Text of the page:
[FFmpeg-devel] [PATCH] lavfi: add opencl tonemap filter.

Song, Ruiling ruiling.song at intel.com
Thu May 24 11:58:22 EEST 2018

> -----Original Message-----
> From: ffmpeg-devel [mailto:ffmpeg-devel-bounces at ffmpeg.org] On Behalf Of
> Niklas Haas
> Sent: Wednesday, May 23, 2018 7:27 PM
> To: Song, Ruiling <ruiling.song at intel.com>
> Cc: Mark Thompson <sw at jkqxz.net>; FFmpeg development discussions and
> patches <ffmpeg-devel at ffmpeg.org>
> Subject: Re: [FFmpeg-devel] [PATCH] lavfi: add opencl tonemap filter.
> > Excellent explanation. I think I get your idea. Will refine the code per your
> suggestion.
> > But still some question, will people/tools tend to fill in the mastering
> information for HLG video?
> > I currently see no document that recommend to fill the mastering display for
> HLG.
> > I only have one HLG sample download from 4kmedia.org. seems it has no
> mastering metadata.
> > Do you have any more HLG videos that show it will often be filled in?
> > My concern here is will all video players correctly parse the mastering display
> metadata to decode HLG, or just skip it because most HLG video has no
> metadata?
> I think there's probably going to be three ways to approach this
> situation. Part of the problem is surely the fact that HLG is sort of
> designed to be "implicitly" tone-mapped. That is, the way the HLG
> standard is written, you'd just always encode things so that 12.0 is the
> brightest peak brightness, and a user with a 500 cd/m² peak TV would
> just apply the HLG OOTF tuned for 500 cd/m² on the original signal as
> received from the (e.g. blu-ray) source. Sure, the mastering engineer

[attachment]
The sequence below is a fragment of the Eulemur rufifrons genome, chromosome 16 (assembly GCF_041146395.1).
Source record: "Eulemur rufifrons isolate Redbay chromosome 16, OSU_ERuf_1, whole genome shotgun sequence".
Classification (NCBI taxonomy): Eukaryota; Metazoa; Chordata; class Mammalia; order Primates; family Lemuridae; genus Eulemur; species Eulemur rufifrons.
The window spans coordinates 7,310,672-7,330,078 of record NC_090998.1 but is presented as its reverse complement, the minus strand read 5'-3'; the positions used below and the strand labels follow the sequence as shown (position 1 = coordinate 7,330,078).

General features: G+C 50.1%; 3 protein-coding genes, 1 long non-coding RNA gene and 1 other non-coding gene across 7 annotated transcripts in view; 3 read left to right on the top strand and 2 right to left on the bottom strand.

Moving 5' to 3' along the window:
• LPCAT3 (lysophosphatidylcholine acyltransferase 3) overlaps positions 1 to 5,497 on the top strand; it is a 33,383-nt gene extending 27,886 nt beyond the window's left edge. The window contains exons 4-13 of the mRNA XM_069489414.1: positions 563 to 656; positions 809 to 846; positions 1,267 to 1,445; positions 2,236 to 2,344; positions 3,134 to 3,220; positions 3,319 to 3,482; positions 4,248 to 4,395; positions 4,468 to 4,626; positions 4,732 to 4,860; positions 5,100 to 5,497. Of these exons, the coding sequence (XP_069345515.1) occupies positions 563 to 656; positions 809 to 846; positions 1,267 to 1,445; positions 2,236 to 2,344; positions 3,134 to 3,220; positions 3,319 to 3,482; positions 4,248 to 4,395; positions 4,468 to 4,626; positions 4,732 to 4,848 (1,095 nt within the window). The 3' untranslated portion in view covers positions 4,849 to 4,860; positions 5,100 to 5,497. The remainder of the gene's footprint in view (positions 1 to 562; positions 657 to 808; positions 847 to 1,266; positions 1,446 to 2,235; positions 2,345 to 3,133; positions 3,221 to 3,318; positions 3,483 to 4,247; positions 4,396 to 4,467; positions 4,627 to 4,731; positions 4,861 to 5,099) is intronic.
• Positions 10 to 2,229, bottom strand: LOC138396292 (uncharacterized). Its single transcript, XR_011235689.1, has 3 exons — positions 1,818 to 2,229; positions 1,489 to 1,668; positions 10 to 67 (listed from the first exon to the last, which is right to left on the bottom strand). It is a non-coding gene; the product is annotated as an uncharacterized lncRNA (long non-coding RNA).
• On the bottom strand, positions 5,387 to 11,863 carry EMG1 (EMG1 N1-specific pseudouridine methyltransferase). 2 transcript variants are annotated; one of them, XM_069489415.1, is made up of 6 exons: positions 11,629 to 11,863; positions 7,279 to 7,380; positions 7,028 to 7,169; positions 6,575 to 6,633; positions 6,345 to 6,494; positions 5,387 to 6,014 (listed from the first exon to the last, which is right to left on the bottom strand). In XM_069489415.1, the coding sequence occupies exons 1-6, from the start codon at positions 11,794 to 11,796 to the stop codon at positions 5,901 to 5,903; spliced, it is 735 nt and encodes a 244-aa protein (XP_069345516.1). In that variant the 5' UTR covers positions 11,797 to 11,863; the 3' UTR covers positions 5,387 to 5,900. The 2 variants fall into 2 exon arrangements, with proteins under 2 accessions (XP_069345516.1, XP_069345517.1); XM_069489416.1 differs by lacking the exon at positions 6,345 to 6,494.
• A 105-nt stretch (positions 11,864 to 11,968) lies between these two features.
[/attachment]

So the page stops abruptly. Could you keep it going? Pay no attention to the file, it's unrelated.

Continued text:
> may have used a 1500 cd/m² screen to master it, but since the HLG
> OOTF-OOTF round-trip essentially constitutes a simple form of
> tone-mapping, the overall result on-screen will look more or less
> reasonable. (Certainly more reasonable than e.g. PQ)
> So surely there's the camp of people that believe HLG doesn't need
> mastering metadata and will therefore not include it, because the end
> result without metadata looks more or less good enough. However, I
> disagree with this result. First of all, it prevents color-accurate
> round-trips. The HLG OOTF is inherently color-distorting, so in a
> color-managed workflow with calibrated devices, this methodology will
> not be sufficient to ensure perceptually accurate reproduction. The
> second reason is that as I said, the HLG OOTF-OOTF interaction
> essentially constitutes a simple form of tone-mapping; but we can do
> significantly better. I believe our tone mapping algorithm produces a
> far better result (visually) than applying the HLG OOTF as-is,
> especially when going to an SDR display. (If you're using mpv, you can
> test this by playing a HLG source once with --vf=format:peak=10 and once
> with --vf=format:peak=1. In the latter case, the only tone mapping being
> done is the implicit HLG tone mapping). Not only are HLG sources I've
> found inconsistently encoded, but also I find that the inherent HLG
> tone-mapping tends to over-saturate the signal (similar to the result we
> get if the desaturation strength is 0.0) while also boosting the gamma.